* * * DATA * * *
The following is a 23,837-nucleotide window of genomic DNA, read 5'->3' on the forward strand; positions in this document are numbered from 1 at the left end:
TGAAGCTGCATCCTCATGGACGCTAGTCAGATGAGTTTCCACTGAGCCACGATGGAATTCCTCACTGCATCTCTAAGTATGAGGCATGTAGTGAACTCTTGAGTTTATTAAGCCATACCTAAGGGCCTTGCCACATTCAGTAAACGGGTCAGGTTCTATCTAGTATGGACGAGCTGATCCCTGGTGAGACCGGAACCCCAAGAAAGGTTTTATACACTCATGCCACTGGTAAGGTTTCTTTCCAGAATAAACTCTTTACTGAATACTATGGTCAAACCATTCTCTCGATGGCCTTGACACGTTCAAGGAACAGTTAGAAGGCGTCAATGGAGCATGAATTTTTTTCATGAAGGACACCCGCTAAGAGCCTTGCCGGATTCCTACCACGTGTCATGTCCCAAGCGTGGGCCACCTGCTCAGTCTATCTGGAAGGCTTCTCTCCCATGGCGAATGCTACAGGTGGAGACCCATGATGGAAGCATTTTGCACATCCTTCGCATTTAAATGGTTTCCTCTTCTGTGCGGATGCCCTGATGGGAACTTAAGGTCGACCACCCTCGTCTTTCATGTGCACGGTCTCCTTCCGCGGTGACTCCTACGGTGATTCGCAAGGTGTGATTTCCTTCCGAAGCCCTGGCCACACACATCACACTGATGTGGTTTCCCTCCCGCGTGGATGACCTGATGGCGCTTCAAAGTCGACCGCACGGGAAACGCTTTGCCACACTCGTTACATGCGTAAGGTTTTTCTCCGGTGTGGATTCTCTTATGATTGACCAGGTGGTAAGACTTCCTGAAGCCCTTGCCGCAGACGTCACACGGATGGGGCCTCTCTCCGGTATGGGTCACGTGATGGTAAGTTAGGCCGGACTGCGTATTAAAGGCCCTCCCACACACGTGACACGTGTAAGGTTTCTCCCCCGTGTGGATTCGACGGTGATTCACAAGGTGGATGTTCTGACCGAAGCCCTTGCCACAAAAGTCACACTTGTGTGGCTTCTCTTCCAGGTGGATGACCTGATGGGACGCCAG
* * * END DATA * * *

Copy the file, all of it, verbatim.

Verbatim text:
The following is a 23,837-nucleotide window of genomic DNA, read 5'->3' on the forward strand; positions in this document are numbered from 1 at the left end:
TGAAGCTGCATCCTCATGGACGCTAGTCAGATGAGTTTCCACTGAGCCACGATGGAATTCCTCACTGCATCTCTAAGTATGAGGCATGTAGTGAACTCTTGAGTTTATTAAGCCATACCTAAGGGCCTTGCCACATTCAGTAAACGGGTCAGGTTCTATCTAGTATGGACGAGCTGATCCCTGGTGAGACCGGAACCCCAAGAAAGGTTTTATACACTCATGCCACTGGTAAGGTTTCTTTCCAGAATAAACTCTTTACTGAATACTATGGTCAAACCATTCTCTCGATGGCCTTGACACGTTCAAGGAACAGTTAGAAGGCGTCAATGGAGCATGAATTTTTTTCATGAAGGACACCCGCTAAGAGCCTTGCCGGATTCCTACCACGTGTCATGTCCCAAGCGTGGGCCACCTGCTCAGTCTATCTGGAAGGCTTCTCTCCCATGGCGAATGCTACAGGTGGAGACCCATGATGGAAGCATTTTGCACATCCTTCGCATTTAAATGGTTTCCTCTTCTGTGCGGATGCCCTGATGGGAACTTAAGGTCGACCACCCTCGTCTTTCATGTGCACGGTCTCCTTCCGCGGTGACTCCTACGGTGATTCGCAAGGTGTGATTTCCTTCCGAAGCCCTGGCCACACACATCACACTGATGTGGTTTCCCTCCCGCGTGGATGACCTGATGGCGCTTCAAAGTCGACCGCACGGGAAACGCTTTGCCACACTCGTTACATGCGTAAGGTTTTTCTCCGGTGTGGATTCTCTTATGATTGACCAGGTGGTAAGACTTCCTGAAGCCCTTGCCGCAGACGTCACACGGATGGGGCCTCTCTCCGGTATGGGTCACGTGATGGTAAGTTAGGCCGGACTGCGTATTAAAGGCCCTCCCACACACGTGACACGTGTAAGGTTTCTCCCCCGTGTGGATTCGACGGTGATTCACAAGGTGGATGTTCTGACCGAAGCCCTTGCCACAAAAGTCACACTTGTGTGGCTTCTCTTCCAGGTGGATGACCTGATGGGACGCCAG